Consider a typical equity path:
Bootstrapping and friends and family: Founders launch their ideas with little or no funding from outside their circles.
Angel and seed funding: As companies seek to grow revenue with their viable product, they turn to investors willing to fund the stages of commercialization.
Venture capital funding: Startups with proven products and customers turn to VCs for the resources needed to accelerate growth.
Often, revenue-based financing sits between angel/seed and venture capital funding rounds — or replaces angel and seed funding entirely — for entrepreneurs who go on to seek venture funding.
Revenue-based financing fuels growth leading up to venture capital rounds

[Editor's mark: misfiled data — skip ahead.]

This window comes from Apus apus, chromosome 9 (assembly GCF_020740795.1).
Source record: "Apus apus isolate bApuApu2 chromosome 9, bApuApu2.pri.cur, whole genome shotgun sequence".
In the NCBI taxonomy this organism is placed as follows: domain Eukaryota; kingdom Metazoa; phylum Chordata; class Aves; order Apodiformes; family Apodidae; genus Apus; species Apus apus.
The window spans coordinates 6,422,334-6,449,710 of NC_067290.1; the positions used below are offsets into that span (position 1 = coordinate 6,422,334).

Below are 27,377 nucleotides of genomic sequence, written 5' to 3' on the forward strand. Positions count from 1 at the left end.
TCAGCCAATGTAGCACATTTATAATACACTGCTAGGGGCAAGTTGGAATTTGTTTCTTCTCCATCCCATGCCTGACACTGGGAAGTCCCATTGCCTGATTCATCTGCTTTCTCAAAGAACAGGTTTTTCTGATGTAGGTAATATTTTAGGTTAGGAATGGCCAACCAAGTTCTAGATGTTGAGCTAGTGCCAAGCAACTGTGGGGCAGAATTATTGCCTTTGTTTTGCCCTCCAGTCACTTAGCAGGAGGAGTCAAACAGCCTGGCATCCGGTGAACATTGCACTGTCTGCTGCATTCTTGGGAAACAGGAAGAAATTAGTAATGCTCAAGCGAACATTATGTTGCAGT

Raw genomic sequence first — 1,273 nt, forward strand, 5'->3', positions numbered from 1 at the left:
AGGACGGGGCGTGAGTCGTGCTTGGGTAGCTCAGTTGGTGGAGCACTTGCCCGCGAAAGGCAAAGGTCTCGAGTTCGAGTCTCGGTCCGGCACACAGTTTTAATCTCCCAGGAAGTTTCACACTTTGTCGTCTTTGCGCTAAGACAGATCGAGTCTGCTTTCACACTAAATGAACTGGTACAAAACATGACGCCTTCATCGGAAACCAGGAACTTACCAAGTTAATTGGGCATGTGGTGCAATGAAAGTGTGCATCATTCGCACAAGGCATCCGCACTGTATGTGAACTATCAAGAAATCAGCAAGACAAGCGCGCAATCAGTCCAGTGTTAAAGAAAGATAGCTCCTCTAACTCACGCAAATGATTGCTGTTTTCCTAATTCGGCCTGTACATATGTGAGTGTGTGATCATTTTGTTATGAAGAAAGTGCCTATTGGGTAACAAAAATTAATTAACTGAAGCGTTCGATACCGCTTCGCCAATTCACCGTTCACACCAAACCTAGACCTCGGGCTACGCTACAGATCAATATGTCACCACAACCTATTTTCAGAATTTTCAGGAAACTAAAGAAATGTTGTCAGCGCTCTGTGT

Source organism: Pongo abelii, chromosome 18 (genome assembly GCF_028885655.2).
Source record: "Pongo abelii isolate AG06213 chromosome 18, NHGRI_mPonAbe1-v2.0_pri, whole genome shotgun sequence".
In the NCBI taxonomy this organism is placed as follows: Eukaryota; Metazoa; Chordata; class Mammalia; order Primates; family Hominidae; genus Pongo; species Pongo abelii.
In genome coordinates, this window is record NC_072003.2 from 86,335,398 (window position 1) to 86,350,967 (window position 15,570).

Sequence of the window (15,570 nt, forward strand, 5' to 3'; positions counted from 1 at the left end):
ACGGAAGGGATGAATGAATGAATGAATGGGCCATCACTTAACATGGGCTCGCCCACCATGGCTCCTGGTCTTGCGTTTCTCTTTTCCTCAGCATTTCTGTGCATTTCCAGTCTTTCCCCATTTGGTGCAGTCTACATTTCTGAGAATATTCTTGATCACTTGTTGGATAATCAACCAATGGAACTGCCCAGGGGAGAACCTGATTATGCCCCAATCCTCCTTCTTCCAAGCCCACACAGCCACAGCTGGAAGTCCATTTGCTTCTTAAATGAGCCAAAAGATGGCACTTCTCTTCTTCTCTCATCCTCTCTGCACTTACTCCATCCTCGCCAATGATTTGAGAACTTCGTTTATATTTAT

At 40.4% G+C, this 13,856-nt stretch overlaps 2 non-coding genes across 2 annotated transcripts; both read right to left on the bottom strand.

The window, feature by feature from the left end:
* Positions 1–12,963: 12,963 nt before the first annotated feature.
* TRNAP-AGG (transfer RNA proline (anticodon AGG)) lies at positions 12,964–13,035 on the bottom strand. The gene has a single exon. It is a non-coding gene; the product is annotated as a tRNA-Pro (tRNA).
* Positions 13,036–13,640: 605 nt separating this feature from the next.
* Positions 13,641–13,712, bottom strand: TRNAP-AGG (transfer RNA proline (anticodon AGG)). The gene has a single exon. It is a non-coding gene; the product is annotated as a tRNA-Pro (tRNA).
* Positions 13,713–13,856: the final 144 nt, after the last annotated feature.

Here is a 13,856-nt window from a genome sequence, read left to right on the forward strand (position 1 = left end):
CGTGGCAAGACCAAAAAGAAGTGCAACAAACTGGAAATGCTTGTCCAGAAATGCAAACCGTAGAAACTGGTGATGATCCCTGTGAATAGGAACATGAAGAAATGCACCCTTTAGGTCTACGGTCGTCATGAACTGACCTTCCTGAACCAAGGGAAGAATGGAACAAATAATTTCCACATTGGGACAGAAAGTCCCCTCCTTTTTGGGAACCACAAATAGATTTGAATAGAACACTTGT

Entrepreneurs who tap into revenue-based financing before raising venture capital come to Lighter Capital with a number of positive characteristics — many of which VCs like to see too, like an established customer base and increasing revenue. Just as importantly, these companies have developed products that have good margins, scalable cost structures, and recurring revenue. They simply need funding to invest in sales and marketing or other initiatives so they can accelerate growth.
The Lighter evaluation process also looks at how much equity C-level executives and founders own; for instance, if their equity ownership is above 50%, the company can receive a rating bump.
While Lighter companies aren’t typically profitable at initial funding, we always want to understand how and when the companies plan to break-even (i.e., their “path to profitability”). In fact, we use analysis to predict when a company has the potential to become cash-flow positive.